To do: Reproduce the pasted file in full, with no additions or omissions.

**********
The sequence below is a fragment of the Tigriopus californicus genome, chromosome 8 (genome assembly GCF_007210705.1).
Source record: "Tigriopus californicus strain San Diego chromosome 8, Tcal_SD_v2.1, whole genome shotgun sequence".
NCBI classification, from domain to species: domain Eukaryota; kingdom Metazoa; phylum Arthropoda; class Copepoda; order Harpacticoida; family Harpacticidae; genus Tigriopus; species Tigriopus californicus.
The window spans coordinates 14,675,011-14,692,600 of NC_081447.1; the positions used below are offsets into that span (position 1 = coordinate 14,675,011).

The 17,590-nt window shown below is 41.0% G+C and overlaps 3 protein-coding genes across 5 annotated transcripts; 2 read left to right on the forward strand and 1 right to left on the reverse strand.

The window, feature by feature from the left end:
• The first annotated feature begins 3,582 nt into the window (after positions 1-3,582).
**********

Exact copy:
The sequence below is a fragment of the Tigriopus californicus genome, chromosome 8 (genome assembly GCF_007210705.1).
Source record: "Tigriopus californicus strain San Diego chromosome 8, Tcal_SD_v2.1, whole genome shotgun sequence".
NCBI classification, from domain to species: domain Eukaryota; kingdom Metazoa; phylum Arthropoda; class Copepoda; order Harpacticoida; family Harpacticidae; genus Tigriopus; species Tigriopus californicus.
The window spans coordinates 14,675,011-14,692,600 of NC_081447.1; the positions used below are offsets into that span (position 1 = coordinate 14,675,011).

The 17,590-nt window shown below is 41.0% G+C and overlaps 3 protein-coding genes across 5 annotated transcripts; 2 read left to right on the forward strand and 1 right to left on the reverse strand.

The window, feature by feature from the left end:
• The first annotated feature begins 3,582 nt into the window (after positions 1-3,582).